GraphQL has emerged as an optimal way to expose databases as a robust API which can support the needs of modern web and mobile applications. Providing an approach to delivering a single API path that provides access to an entire data graph, allowing consumers to define their own queries, and receive exactly the response they need for whatever need they have in their particular application. This is a blueprint to walk through creating a new GraphQL API, while also establishing a well-defined lifecycle around the API, ensuring that it is well documented, tested, and provides a level of service that meets the business objectives of an organization.
GraphQL provides a rich set of solutions for defining the base of an API that will expose the entire surface area of one or many data sources, providing API producers with the ability to define data sources and the resolvers that route API requests to each data source, and the schema that will define how API consumers can craft queries for getting at exactly the data they need. Each of these elements help define the base for a GraphQL API, bypassing the work that is required to design a more RESTful approach to delivering APIs, putting more control into the hands of API consumers. Providing a solid approach to defining access to essential and complex backend data using an increasingly common API pattern.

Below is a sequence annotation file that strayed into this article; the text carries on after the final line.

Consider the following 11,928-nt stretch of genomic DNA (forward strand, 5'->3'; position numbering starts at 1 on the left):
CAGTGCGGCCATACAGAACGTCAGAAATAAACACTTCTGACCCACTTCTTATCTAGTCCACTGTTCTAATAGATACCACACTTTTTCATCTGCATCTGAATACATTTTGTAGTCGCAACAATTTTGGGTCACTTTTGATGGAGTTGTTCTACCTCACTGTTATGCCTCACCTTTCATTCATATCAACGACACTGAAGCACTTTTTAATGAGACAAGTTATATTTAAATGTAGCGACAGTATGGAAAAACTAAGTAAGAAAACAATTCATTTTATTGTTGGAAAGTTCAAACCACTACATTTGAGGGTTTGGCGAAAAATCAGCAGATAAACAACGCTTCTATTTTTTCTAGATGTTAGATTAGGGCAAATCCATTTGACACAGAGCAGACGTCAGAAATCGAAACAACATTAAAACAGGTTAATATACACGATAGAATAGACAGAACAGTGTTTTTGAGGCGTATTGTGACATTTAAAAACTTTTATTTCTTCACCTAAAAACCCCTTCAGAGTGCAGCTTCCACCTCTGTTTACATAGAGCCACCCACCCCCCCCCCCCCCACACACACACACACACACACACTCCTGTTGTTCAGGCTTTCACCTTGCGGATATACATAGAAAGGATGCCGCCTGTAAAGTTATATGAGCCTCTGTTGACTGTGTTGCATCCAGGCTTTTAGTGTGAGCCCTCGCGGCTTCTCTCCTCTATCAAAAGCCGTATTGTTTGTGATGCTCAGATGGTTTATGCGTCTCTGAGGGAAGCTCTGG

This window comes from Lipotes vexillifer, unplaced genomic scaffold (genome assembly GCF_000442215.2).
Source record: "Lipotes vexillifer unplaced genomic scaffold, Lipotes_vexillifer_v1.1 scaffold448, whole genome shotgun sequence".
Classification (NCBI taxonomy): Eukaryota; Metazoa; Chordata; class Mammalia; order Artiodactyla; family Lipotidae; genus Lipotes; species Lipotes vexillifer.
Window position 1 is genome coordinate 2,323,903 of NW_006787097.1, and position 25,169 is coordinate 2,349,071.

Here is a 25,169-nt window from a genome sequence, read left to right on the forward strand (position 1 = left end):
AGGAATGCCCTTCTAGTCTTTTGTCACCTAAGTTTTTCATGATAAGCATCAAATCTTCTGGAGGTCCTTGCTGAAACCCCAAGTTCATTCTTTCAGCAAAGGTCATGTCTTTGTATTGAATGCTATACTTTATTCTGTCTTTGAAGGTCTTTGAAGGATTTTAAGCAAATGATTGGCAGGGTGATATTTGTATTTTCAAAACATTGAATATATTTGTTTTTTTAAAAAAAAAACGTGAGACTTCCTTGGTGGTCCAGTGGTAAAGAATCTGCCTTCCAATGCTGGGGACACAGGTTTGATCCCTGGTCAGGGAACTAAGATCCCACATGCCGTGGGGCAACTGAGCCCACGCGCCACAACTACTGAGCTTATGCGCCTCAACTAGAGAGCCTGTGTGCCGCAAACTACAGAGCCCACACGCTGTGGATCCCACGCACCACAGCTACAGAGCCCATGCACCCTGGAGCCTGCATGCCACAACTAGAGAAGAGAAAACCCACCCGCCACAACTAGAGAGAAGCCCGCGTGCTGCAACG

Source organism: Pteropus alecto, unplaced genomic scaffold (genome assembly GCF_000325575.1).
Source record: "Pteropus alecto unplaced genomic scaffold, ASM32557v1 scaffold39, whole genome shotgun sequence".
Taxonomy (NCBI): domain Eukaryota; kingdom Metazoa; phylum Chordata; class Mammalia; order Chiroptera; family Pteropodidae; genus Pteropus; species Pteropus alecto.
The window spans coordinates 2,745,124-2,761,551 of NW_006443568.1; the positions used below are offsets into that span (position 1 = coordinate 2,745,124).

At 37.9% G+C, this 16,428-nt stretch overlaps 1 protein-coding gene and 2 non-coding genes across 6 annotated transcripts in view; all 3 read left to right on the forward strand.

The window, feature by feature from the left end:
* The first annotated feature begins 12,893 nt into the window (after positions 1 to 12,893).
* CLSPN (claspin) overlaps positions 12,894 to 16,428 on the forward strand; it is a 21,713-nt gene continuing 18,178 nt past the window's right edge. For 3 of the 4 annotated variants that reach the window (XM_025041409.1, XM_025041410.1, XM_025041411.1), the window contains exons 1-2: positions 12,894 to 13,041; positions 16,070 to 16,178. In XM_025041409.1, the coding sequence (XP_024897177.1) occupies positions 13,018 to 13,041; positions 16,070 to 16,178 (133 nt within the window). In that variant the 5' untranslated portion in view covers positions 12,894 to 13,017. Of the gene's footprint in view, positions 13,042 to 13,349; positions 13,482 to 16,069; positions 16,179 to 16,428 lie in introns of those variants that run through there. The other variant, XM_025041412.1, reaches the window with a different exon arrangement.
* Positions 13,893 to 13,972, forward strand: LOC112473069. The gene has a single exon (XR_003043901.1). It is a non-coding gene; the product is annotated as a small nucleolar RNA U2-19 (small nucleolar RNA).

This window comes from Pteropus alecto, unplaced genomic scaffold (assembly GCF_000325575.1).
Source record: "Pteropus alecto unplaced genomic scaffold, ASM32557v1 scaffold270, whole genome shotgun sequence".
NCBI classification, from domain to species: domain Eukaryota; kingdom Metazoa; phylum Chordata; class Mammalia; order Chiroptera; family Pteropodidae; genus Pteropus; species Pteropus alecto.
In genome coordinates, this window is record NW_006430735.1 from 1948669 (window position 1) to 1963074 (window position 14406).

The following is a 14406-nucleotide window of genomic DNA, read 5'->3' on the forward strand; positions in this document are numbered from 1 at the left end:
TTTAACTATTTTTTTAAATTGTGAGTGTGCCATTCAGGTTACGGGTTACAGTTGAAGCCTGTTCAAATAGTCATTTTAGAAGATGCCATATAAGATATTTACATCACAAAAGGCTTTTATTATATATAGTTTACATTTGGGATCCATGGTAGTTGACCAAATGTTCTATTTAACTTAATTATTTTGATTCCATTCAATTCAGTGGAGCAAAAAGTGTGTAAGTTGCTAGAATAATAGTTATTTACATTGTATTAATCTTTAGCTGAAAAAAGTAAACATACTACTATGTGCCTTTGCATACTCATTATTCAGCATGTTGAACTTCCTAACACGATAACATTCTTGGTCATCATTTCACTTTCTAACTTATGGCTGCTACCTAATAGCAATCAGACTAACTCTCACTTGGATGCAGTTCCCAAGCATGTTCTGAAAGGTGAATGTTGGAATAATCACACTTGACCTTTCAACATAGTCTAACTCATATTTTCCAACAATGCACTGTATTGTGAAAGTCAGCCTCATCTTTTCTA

- Schema - Defining all objects use as part of API operations using JSON Schema provides for a definitions that can be used as part of modeling and the API design process, as well as for validation at development, build, or even run time.
- Data Sources - Providing the sources of where an API retrieves it's data, mapping the API to backend databases that contain the actual resources that will be made available via each API, allowing each API to be able to find data as requests are made by consumers.
- Resolvers - The bindings that map incoming queries to specific data sources so that APIs know where to find resources, distilling down API requests into meaningful queries that will make sense to backend systems, connecting the front end requests to the backend stores, routing API requests to where they need to go.
Having complete, accurate, and easy to follow documentation is essential for all APIs, and is something that alleviates the number one pain point for API consumers when it comes to onboarding with any API, expanding the number of API paths an application puts to work. Modern approaches to producing API documentation have moved beyond a single static version of documentation simply published to a portal, as well as there being potentially multiple forms of documentation for any single API. Helping API producers onboard consumers easier, reduce the cognitive load when understanding what an API does, and properly define specific business use cases of an API being put to work in an application or as part of an integration.
- Reference Documentation - It is helpful for API consumers to have complete documentation for the entire surface area of an API, providing a complete reference of what is possible with an API to help consumers explore every path, parameter, schema, and other details of how an API works, making the resources and capabilities available within API something consumers can find and put to use without much work.